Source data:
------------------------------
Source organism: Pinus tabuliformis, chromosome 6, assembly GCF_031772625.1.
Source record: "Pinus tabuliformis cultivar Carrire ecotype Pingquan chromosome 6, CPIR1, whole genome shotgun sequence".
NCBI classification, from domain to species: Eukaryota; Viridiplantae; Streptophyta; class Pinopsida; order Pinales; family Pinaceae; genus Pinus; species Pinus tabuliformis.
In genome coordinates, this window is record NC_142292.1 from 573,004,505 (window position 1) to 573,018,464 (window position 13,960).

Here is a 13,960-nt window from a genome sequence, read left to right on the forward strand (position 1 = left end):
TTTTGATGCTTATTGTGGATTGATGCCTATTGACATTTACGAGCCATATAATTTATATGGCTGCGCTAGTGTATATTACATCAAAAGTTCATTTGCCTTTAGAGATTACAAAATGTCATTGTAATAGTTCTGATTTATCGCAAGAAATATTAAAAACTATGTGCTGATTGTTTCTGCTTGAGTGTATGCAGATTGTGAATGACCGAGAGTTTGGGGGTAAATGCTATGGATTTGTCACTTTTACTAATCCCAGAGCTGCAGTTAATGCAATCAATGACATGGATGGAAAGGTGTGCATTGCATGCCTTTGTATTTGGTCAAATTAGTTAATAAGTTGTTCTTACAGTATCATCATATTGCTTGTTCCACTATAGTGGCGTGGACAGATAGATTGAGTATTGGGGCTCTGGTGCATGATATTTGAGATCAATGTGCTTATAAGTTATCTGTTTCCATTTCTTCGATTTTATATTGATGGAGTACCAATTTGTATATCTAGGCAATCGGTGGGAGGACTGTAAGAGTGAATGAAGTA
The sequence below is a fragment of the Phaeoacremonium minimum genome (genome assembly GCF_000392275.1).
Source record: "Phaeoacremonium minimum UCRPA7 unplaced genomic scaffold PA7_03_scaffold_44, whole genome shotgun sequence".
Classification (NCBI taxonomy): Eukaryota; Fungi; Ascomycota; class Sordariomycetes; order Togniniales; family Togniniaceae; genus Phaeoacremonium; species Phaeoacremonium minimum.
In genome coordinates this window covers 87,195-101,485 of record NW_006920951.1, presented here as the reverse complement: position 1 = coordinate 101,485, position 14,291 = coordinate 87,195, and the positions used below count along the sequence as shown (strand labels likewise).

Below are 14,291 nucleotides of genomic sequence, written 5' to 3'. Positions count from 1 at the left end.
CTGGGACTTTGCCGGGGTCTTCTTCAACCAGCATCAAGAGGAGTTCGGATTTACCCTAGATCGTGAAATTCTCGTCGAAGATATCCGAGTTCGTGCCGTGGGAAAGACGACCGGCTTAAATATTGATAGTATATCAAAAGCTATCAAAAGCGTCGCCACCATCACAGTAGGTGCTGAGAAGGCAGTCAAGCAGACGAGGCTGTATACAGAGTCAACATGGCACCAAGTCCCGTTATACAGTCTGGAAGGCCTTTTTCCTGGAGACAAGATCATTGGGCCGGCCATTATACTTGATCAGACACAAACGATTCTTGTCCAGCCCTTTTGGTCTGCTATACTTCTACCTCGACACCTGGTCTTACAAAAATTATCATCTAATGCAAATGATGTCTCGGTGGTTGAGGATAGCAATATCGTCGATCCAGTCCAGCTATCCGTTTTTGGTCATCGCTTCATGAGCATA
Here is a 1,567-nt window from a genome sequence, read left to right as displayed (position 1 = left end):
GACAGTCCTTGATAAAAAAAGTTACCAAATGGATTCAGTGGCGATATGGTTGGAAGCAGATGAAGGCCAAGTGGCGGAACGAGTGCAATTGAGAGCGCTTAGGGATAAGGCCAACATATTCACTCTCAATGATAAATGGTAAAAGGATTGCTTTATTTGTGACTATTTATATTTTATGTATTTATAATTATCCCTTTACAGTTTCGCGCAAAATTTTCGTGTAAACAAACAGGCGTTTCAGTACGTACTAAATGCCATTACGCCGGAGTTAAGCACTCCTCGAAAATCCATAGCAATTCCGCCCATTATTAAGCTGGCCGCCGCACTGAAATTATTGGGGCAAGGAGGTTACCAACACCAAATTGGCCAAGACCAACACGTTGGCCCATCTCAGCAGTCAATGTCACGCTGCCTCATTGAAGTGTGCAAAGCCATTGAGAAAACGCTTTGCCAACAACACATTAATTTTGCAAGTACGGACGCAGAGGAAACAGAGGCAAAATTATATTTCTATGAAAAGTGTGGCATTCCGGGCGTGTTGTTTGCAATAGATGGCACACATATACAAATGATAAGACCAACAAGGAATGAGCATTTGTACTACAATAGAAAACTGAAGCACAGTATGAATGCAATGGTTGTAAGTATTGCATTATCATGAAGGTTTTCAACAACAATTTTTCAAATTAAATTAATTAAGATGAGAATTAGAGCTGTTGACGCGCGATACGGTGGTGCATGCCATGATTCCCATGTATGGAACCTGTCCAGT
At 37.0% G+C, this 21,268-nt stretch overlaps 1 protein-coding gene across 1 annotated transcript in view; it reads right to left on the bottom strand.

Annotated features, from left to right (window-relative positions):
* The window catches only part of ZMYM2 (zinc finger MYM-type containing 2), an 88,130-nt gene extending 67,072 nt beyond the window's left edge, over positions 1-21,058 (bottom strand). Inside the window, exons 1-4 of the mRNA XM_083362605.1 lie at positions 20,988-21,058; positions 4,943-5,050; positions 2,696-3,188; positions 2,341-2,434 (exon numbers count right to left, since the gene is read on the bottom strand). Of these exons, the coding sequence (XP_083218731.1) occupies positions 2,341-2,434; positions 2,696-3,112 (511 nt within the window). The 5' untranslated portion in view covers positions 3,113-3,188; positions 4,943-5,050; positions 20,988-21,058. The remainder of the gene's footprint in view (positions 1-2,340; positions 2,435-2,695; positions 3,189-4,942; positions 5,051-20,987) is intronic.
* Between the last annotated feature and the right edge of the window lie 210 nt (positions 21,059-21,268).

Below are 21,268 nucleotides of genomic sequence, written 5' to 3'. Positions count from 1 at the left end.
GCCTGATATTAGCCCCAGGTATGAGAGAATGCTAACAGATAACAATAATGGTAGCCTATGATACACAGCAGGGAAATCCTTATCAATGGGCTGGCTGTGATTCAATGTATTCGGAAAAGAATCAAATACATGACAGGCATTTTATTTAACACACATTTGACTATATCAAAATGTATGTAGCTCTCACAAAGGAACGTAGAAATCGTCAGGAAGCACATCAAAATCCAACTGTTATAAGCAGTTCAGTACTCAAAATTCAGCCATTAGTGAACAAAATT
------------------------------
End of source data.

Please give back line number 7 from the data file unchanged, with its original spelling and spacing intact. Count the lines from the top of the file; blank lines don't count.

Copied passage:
The sequence below is a fragment of the Phaeoacremonium minimum genome (genome assembly GCF_000392275.1).